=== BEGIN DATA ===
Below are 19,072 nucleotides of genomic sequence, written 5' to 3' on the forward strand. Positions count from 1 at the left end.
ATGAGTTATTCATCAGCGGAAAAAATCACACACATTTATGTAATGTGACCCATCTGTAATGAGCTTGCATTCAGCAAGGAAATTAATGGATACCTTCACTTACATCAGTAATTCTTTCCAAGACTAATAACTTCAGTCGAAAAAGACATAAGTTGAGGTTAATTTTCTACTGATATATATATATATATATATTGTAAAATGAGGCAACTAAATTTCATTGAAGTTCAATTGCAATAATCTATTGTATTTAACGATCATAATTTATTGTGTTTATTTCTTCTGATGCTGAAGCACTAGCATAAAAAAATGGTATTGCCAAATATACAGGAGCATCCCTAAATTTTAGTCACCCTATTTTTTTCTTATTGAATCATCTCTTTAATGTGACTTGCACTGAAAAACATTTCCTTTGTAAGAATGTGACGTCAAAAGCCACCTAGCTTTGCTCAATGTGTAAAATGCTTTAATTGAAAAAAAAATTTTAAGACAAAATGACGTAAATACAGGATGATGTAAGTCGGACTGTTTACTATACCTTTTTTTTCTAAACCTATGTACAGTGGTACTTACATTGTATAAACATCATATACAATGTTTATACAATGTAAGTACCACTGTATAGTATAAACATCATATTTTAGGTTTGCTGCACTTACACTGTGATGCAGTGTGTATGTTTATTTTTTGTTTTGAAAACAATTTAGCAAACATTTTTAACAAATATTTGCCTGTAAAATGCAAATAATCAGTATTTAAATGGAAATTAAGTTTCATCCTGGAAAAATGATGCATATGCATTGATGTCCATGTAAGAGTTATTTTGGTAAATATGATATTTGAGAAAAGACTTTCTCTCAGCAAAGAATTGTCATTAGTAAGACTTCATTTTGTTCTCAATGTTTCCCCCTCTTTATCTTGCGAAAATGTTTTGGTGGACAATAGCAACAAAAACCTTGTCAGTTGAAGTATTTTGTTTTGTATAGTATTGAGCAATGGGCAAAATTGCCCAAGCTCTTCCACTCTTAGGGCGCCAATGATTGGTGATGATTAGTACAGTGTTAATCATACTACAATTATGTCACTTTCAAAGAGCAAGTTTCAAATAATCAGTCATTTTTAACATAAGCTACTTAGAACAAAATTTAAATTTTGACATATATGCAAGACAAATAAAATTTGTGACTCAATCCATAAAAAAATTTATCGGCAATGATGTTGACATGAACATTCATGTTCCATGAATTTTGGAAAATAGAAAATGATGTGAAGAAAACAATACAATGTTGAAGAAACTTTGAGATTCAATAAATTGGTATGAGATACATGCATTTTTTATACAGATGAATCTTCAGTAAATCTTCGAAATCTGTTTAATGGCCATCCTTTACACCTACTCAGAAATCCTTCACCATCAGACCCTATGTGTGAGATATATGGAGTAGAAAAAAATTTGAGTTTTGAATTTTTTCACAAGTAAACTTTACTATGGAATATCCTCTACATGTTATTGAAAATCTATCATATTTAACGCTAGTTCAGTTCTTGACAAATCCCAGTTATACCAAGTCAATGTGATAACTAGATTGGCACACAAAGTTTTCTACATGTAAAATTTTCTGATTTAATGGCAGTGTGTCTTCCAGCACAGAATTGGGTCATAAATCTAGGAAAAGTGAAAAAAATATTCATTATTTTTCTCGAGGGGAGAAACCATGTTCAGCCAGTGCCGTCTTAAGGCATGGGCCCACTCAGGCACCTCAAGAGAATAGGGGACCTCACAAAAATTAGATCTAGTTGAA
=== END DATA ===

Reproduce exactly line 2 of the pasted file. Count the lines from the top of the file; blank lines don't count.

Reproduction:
ATGAGTTATTCATCAGCGGAAAAAATCACACACATTTATGTAATGTGACCCATCTGTAATGAGCTTGCATTCAGCAAGGAAATTAATGGATACCTTCACTTACATCAGTAATTCTTTCCAAGACTAATAACTTCAGTCGAAAAAGACATAAGTTGAGGTTAATTTTCTACTGATATATATATATATATATATTGTAAAATGAGGCAACTAAATTTCATTGAAGTTCAATTGCAATAATCTATTGTATTTAACGATCATAATTTATTGTGTTTATTTCTTCTGATGCTGAAGCACTAGCATAAAAAAATGGTATTGCCAAATATACAGGAGCATCCCTAAATTTTAGTCACCCTATTTTTTTCTTATTGAATCATCTCTTTAATGTGACTTGCACTGAAAAACATTTCCTTTGTAAGAATGTGACGTCAAAAGCCACCTAGCTTTGCTCAATGTGTAAAATGCTTTAATTGAAAAAAAAATTTTAAGACAAAATGACGTAAATACAGGATGATGTAAGTCGGACTGTTTACTATACCTTTTTTTTCTAAACCTATGTACAGTGGTACTTACATTGTATAAACATCATATACAATGTTTATACAATGTAAGTACCACTGTATAGTATAAACATCATATTTTAGGTTTGCTGCACTTACACTGTGATGCAGTGTGTATGTTTATTTTTTGTTTTGAAAACAATTTAGCAAACATTTTTAACAAATATTTGCCTGTAAAATGCAAATAATCAGTATTTAAATGGAAATTAAGTTTCATCCTGGAAAAATGATGCATATGCATTGATGTCCATGTAAGAGTTATTTTGGTAAATATGATATTTGAGAAAAGACTTTCTCTCAGCAAAGAATTGTCATTAGTAAGACTTCATTTTGTTCTCAATGTTTCCCCCTCTTTATCTTGCGAAAATGTTTTGGTGGACAATAGCAACAAAAACCTTGTCAGTTGAAGTATTTTGTTTTGTATAGTATTGAGCAATGGGCAAAATTGCCCAAGCTCTTCCACTCTTAGGGCGCCAATGATTGGTGATGATTAGTACAGTGTTAATCATACTACAATTATGTCACTTTCAAAGAGCAAGTTTCAAATAATCAGTCATTTTTAACATAAGCTACTTAGAACAAAATTTAAATTTTGACATATATGCAAGACAAATAAAATTTGTGACTCAATCCATAAAAAAATTTATCGGCAATGATGTTGACATGAACATTCATGTTCCATGAATTTTGGAAAATAGAAAATGATGTGAAGAAAACAATACAATGTTGAAGAAACTTTGAGATTCAATAAATTGGTATGAGATACATGCATTTTTTATACAGATGAATCTTCAGTAAATCTTCGAAATCTGTTTAATGGCCATCCTTTACACCTACTCAGAAATCCTTCACCATCAGACCCTATGTGTGAGATATATGGAGTAGAAAAAAATTTGAGTTTTGAATTTTTTCACAAGTAAACTTTACTATGGAATATCCTCTACATGTTATTGAAAATCTATCATATTTAACGCTAGTTCAGTTCTTGACAAATCCCAGTTATACCAAGTCAATGTGATAACTAGATTGGCACACAAAGTTTTCTACATGTAAAATTTTCTGATTTAATGGCAGTGTGTCTTCCAGCACAGAATTGGGTCATAAATCTAGGAAAAGTGAAAAAAATATTCATTATTTTTCTCGAGGGGAGAAACCATGTTCAGCCAGTGCCGTCTTAAGGCATGGGCCCACTCAGGCACCTCAAGAGAATAGGGGACCTCACAAAAATTAGATCTAGTTGAA